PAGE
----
ShortsHD once again presents this year's Academy Award nominated animated, live action and documentary short films at a theater or streaming device near you. These special programs are usually the only way for most movie fans to see these otherwise illusive short film nominees that can make our break your office Oscar pool. In the first of three parts, Movie Dearest takes a look at this year's five nominees for Best Animated Short Films.
Unlike the international mix that is usually the case, this year's batch of nominated toons hails exclusively from North America, with two Canadian and three American contenders. Additionally, digital animation dominates, with all five nominees utilizing the latest technologies in their creations, and all but one are first time nominees.
In addition to my reviews and trailer links, I've suggested a similarly-themed Oscar nominated feature film to pair with each animated short nominee to create your own Academy-sanctioned double feature. Bring on the popcorn!
And the nominees are...
Blind Vaysha, Theodore Ushev (Canada, 8 minutes).
Born with one eye that sees the past, the other the future, Vaysha is doomed to never live in the present. Like a woodcutting come to life, this may look old fashion but it winds up being an intriguing commentary on our own contemporary culture of self-isolation. The most avant garde nominee here, Blind Vaysha (which was also nominated for an Annie Award) is based on a short story by Georgi Gospodinov and produced by the stalwart National Film Board of Canada, always a worthy presence in the shorts categories.
Dearest Rating: 7/10
Pair it with: Just like Vaysha, Kubo in Kubo and the Two Strings is a kid with something extra.
Borrowed Time, Andrew Coats and Lou Hamou-Lhadj (USA, 7 minutes).
A grizzled sheriff returns to the scene of an earlier tragedy that defined his life and haunted his every day. If this multi-festival award winner looks a little Pixar-ish to you, you wouldn't be far off; it's a product of their Co-op Program, which allows their animators to use company resources to produce independent films (yeah, ain't no way you're going to see something so grim like this in front of The Good Dinosaur). This is a great idea for Pixarians to stretch their creative muscles beyond family fare, but the slick production actually works against its themes of grief and atonement; a grittier style would have served the film better.
Dearest Rating: 6/10
Pair it with: With Hell or High Water, both share a bleak western setting.
Pear Cider and Cigarettes, Robert Valley and Cara Speller (Canada, 35 minutes).
A personal reflection on the filmmaker's longtime friend, the charismatic, self-destructive Techno, avid partaker of the title vices and owner of a failing liver that sends him to China for a shady transplant deal. Best known for Gorillaz music videos, Valley has an exciting, dynamic visual style heavily influenced by anime that will entrance you from the first frame and carry you through the story's seamier aspects (by now you should know this one is certainly not for the kiddies). Easily the longest of this year's animated nominees, it is also the most complex in its storytelling; there is no lionizing of its subject as is so often the case when a filmmaker is this close to the material. Ultimately the film (which recently won the Annie Award for Best Animated Special Production) is less about capturing the reality of a life lived hard and fast then about how that life forever impacts those who find themselves left in its wake.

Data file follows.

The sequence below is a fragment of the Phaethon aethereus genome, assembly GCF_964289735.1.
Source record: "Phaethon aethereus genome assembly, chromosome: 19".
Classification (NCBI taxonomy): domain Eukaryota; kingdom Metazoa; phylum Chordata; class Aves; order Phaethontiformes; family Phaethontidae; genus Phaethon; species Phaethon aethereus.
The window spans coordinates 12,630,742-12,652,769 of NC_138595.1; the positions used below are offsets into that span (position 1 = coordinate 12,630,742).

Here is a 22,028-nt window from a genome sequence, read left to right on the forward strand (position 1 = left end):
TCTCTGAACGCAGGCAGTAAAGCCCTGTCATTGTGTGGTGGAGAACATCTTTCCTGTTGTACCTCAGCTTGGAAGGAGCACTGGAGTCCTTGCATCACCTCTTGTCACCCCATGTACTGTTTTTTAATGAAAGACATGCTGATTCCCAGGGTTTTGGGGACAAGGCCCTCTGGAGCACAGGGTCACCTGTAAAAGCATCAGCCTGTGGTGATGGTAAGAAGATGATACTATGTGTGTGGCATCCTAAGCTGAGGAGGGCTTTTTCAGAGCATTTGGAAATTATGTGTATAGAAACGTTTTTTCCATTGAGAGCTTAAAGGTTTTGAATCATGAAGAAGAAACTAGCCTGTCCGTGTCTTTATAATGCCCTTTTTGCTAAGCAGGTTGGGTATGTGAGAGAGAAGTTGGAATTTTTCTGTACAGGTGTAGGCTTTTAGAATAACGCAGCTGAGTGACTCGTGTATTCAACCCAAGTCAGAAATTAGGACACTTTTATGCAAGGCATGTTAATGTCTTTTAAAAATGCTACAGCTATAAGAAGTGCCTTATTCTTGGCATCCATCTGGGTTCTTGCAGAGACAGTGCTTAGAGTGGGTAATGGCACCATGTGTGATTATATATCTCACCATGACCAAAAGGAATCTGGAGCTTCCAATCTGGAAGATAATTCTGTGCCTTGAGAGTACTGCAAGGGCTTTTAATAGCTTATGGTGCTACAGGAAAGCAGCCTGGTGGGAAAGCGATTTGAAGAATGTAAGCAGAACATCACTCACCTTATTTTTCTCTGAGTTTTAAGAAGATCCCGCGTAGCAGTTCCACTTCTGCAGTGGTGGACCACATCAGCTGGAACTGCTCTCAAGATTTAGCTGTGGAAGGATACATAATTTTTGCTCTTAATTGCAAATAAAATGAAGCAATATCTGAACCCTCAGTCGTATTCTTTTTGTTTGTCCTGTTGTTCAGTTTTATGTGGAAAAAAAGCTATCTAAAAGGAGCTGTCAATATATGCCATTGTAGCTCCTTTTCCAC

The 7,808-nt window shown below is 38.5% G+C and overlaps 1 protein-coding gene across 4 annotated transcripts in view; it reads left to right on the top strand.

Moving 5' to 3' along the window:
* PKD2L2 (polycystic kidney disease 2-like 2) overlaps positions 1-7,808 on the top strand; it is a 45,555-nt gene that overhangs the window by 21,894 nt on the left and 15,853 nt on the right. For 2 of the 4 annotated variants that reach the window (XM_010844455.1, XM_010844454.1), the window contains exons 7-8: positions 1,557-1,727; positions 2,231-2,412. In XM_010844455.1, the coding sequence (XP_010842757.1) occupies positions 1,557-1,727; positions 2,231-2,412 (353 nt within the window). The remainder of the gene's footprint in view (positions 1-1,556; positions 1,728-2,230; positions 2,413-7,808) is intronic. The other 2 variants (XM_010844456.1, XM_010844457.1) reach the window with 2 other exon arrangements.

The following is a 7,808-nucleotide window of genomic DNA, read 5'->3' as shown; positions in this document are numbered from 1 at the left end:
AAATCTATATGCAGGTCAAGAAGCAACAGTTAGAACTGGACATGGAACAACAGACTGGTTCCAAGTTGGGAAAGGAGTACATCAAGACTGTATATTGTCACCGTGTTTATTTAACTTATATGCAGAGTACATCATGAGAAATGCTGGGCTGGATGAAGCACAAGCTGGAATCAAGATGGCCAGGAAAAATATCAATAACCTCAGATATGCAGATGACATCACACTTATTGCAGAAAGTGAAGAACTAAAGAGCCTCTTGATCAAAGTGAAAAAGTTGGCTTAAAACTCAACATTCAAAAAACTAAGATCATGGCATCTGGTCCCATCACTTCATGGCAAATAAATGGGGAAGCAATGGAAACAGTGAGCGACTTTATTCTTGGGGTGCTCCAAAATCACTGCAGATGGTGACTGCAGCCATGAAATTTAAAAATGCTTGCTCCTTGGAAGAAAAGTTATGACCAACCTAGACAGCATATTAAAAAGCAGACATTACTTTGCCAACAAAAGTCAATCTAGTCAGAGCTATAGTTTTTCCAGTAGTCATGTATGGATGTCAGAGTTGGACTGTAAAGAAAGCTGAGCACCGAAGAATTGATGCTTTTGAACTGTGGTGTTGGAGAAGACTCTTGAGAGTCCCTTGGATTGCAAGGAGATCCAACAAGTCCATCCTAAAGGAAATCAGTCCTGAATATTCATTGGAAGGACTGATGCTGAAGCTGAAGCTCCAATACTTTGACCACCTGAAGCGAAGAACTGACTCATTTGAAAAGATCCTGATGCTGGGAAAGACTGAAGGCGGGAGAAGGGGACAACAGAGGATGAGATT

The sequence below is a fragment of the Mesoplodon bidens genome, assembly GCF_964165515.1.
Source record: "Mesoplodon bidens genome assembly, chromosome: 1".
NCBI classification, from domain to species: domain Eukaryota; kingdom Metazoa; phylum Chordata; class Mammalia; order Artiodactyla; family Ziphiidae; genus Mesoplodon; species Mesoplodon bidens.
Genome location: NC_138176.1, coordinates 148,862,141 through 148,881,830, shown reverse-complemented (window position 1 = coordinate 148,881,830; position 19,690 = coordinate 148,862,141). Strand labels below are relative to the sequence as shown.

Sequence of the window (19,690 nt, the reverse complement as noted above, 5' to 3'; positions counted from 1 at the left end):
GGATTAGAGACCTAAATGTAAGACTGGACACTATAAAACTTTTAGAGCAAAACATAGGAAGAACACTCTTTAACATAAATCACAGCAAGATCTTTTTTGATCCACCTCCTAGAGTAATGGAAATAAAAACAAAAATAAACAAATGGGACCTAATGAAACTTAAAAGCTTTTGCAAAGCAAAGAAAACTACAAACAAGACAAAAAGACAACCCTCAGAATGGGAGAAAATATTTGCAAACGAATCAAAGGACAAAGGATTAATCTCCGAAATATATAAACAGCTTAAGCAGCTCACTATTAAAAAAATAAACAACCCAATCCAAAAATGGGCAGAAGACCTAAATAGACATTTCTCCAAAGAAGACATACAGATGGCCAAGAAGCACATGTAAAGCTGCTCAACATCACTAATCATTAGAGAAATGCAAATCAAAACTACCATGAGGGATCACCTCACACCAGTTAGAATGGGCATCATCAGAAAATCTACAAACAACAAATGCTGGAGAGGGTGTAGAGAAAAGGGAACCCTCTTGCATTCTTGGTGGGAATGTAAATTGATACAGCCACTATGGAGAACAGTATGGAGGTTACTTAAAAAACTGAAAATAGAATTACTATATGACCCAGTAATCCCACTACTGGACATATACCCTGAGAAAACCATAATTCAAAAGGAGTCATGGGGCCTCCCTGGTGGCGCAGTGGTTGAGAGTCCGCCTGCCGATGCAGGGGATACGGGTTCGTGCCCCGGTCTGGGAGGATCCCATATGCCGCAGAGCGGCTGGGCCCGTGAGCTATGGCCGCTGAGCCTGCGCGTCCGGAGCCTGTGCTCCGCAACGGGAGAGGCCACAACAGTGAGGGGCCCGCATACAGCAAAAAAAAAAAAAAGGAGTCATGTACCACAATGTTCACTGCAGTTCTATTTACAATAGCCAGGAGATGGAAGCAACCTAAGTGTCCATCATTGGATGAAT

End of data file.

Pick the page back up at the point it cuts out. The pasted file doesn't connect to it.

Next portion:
Watch trailer. Also available for rental or purchase on Vimeo.
Dearest Rating:8 /10
Pair it with: Another rebellious protagonist, Captain Fantastic.
Side note: It's not hard to recognize a similarity in the appearances of the sheriff in Borrowed Time and Techno in Pear Cider and Cigarettes. And is it just me, or does Valley, who also narrated his film, sound a lot like this guy?
Pearl, Patrick Osborne (USA, 6 minutes).
Told entirely from the inside of the titular well-used hatchback, Pearl tells the story of a father and daughter who travel the country chasing their musical dreams. The first virtual reality film to be nominated for an Academy Award (although technically voters will actually only see the standard version), viewers can control which angle to watch it from the point of view of the passenger seat. Co-produced by Google Spotlight Stories, you can try it out on YouTube. To the film's credit, the VR gimmick isn't necessary to the storytelling, a universal one that will resonate especially with artists and parents, and the featured original song "No Wrong Way Home" helps to make it memorable. Osborne won in this category just two years ago with Feast, and this short did quite well at the Annies recently, winning three awards in the TV/Broadcast categories.
Dearest Rating: 8/10
Pair it with: Musical dreamers are what La La Land is all about.
Piper, Alan Barillaro and Marc Sondheimer (USA, 6 minutes).
A fledgling sandpiper learns how to overcome her fear of the water in order to find food in this cute, simple tale from Pixar, which screened with Finding Dory in theaters and is also available as a bonus feature on its Blu-ray and DVD. Piper already beat out fellow Oscar nominees Blind Vaysha and Pearl at the Annie Awards, and if it wins the gold it will be the first Pixar short to do so since another feathered tale, For the Birds, did so way back in 2000. That may be an uphill climb though, as opposite its heavier competition here it looks even more slight then it already is, although it is certainly the most traditional "cartoon" of the bunch.
Dearest Rating: 6/10
Pair it with: Since Dory wasn't nominated, we'll match it up with the other ocean-set Disney release Moana.
Coming soon: Part 2 takes a look at the five Oscar nominees for Best Documentary Short Subject.
Reviews by Kirby Holt, Movie Dearest creator, editor and head writer.